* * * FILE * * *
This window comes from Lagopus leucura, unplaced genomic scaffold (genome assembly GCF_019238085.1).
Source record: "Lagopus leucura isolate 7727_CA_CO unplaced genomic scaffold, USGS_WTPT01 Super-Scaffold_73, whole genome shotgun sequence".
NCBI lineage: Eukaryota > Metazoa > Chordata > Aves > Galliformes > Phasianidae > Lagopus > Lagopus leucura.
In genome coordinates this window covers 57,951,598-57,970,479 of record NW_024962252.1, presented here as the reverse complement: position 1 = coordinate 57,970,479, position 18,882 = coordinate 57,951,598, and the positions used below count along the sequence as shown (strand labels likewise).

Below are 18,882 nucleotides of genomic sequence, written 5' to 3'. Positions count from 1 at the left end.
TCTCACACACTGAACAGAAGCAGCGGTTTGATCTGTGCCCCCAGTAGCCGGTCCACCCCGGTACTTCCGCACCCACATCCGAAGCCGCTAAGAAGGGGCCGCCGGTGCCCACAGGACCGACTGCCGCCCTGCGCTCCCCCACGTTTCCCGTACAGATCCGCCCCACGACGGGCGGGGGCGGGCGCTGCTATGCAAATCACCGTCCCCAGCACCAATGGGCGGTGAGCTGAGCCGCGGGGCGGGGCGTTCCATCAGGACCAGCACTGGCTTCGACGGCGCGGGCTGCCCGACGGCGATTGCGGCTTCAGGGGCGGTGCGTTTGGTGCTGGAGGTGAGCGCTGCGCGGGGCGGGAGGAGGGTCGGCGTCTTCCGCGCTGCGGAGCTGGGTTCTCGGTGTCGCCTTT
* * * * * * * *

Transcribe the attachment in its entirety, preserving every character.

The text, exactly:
This window comes from Lagopus leucura, unplaced genomic scaffold (genome assembly GCF_019238085.1).
Source record: "Lagopus leucura isolate 7727_CA_CO unplaced genomic scaffold, USGS_WTPT01 Super-Scaffold_73, whole genome shotgun sequence".
NCBI lineage: Eukaryota > Metazoa > Chordata > Aves > Galliformes > Phasianidae > Lagopus > Lagopus leucura.
In genome coordinates this window covers 57,951,598-57,970,479 of record NW_024962252.1, presented here as the reverse complement: position 1 = coordinate 57,970,479, position 18,882 = coordinate 57,951,598, and the positions used below count along the sequence as shown (strand labels likewise).

Below are 18,882 nucleotides of genomic sequence, written 5' to 3'. Positions count from 1 at the left end.
TCTCACACACTGAACAGAAGCAGCGGTTTGATCTGTGCCCCCAGTAGCCGGTCCACCCCGGTACTTCCGCACCCACATCCGAAGCCGCTAAGAAGGGGCCGCCGGTGCCCACAGGACCGACTGCCGCCCTGCGCTCCCCCACGTTTCCCGTACAGATCCGCCCCACGACGGGCGGGGGCGGGCGCTGCTATGCAAATCACCGTCCCCAGCACCAATGGGCGGTGAGCTGAGCCGCGGGGCGGGGCGTTCCATCAGGACCAGCACTGGCTTCGACGGCGCGGGCTGCCCGACGGCGATTGCGGCTTCAGGGGCGGTGCGTTTGGTGCTGGAGGTGAGCGCTGCGCGGGGCGGGAGGAGGGTCGGCGTCTTCCGCGCTGCGGAGCTGGGTTCTCGGTGTCGCCTTT